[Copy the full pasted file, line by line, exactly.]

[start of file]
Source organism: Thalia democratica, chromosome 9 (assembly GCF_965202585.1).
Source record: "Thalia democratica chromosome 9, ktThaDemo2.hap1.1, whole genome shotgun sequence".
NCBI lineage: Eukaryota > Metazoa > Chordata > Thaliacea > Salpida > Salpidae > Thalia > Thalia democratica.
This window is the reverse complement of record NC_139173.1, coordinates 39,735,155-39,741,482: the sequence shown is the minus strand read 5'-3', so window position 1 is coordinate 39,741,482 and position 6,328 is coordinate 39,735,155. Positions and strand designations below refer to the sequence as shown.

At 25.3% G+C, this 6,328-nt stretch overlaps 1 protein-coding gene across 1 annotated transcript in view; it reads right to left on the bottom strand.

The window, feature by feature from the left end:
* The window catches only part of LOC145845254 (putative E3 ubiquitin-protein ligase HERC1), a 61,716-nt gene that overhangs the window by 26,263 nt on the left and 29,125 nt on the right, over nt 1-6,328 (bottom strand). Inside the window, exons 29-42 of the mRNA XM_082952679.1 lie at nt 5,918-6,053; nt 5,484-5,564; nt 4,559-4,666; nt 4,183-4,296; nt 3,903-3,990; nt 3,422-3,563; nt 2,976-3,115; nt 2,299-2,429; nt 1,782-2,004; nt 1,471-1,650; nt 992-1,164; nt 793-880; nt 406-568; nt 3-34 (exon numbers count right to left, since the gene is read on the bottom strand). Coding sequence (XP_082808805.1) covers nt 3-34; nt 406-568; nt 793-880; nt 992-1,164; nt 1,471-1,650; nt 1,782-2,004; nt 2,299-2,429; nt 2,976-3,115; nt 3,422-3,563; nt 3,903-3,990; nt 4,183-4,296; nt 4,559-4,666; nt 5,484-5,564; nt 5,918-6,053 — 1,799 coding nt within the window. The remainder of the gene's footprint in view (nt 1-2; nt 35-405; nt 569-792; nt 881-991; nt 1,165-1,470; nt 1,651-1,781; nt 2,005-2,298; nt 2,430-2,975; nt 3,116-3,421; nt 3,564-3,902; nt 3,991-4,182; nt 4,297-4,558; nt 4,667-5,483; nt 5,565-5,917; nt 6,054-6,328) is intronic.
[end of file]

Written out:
Source organism: Thalia democratica, chromosome 9 (assembly GCF_965202585.1).
Source record: "Thalia democratica chromosome 9, ktThaDemo2.hap1.1, whole genome shotgun sequence".
NCBI lineage: Eukaryota > Metazoa > Chordata > Thaliacea > Salpida > Salpidae > Thalia > Thalia democratica.
This window is the reverse complement of record NC_139173.1, coordinates 39,735,155-39,741,482: the sequence shown is the minus strand read 5'-3', so window position 1 is coordinate 39,741,482 and position 6,328 is coordinate 39,735,155. Positions and strand designations below refer to the sequence as shown.

At 25.3% G+C, this 6,328-nt stretch overlaps 1 protein-coding gene across 1 annotated transcript in view; it reads right to left on the bottom strand.

The window, feature by feature from the left end:
* The window catches only part of LOC145845254 (putative E3 ubiquitin-protein ligase HERC1), a 61,716-nt gene that overhangs the window by 26,263 nt on the left and 29,125 nt on the right, over nt 1-6,328 (bottom strand). Inside the window, exons 29-42 of the mRNA XM_082952679.1 lie at nt 5,918-6,053; nt 5,484-5,564; nt 4,559-4,666; nt 4,183-4,296; nt 3,903-3,990; nt 3,422-3,563; nt 2,976-3,115; nt 2,299-2,429; nt 1,782-2,004; nt 1,471-1,650; nt 992-1,164; nt 793-880; nt 406-568; nt 3-34 (exon numbers count right to left, since the gene is read on the bottom strand). Coding sequence (XP_082808805.1) covers nt 3-34; nt 406-568; nt 793-880; nt 992-1,164; nt 1,471-1,650; nt 1,782-2,004; nt 2,299-2,429; nt 2,976-3,115; nt 3,422-3,563; nt 3,903-3,990; nt 4,183-4,296; nt 4,559-4,666; nt 5,484-5,564; nt 5,918-6,053 — 1,799 coding nt within the window. The remainder of the gene's footprint in view (nt 1-2; nt 35-405; nt 569-792; nt 881-991; nt 1,165-1,470; nt 1,651-1,781; nt 2,005-2,298; nt 2,430-2,975; nt 3,116-3,421; nt 3,564-3,902; nt 3,991-4,182; nt 4,297-4,558; nt 4,667-5,483; nt 5,565-5,917; nt 6,054-6,328) is intronic.